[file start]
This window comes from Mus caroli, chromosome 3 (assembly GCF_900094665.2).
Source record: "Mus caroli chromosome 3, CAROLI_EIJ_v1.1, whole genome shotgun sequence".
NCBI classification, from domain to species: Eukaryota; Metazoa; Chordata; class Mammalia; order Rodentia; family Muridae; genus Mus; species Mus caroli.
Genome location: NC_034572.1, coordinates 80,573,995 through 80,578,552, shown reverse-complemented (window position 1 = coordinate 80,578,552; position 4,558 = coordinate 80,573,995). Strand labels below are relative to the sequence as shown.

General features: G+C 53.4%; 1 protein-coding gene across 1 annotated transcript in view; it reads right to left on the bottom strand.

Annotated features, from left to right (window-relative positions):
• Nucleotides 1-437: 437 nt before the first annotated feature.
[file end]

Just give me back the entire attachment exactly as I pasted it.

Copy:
This window comes from Mus caroli, chromosome 3 (assembly GCF_900094665.2).
Source record: "Mus caroli chromosome 3, CAROLI_EIJ_v1.1, whole genome shotgun sequence".
NCBI classification, from domain to species: Eukaryota; Metazoa; Chordata; class Mammalia; order Rodentia; family Muridae; genus Mus; species Mus caroli.
Genome location: NC_034572.1, coordinates 80,573,995 through 80,578,552, shown reverse-complemented (window position 1 = coordinate 80,578,552; position 4,558 = coordinate 80,573,995). Strand labels below are relative to the sequence as shown.

General features: G+C 53.4%; 1 protein-coding gene across 1 annotated transcript in view; it reads right to left on the bottom strand.

Annotated features, from left to right (window-relative positions):
• Nucleotides 1-437: 437 nt before the first annotated feature.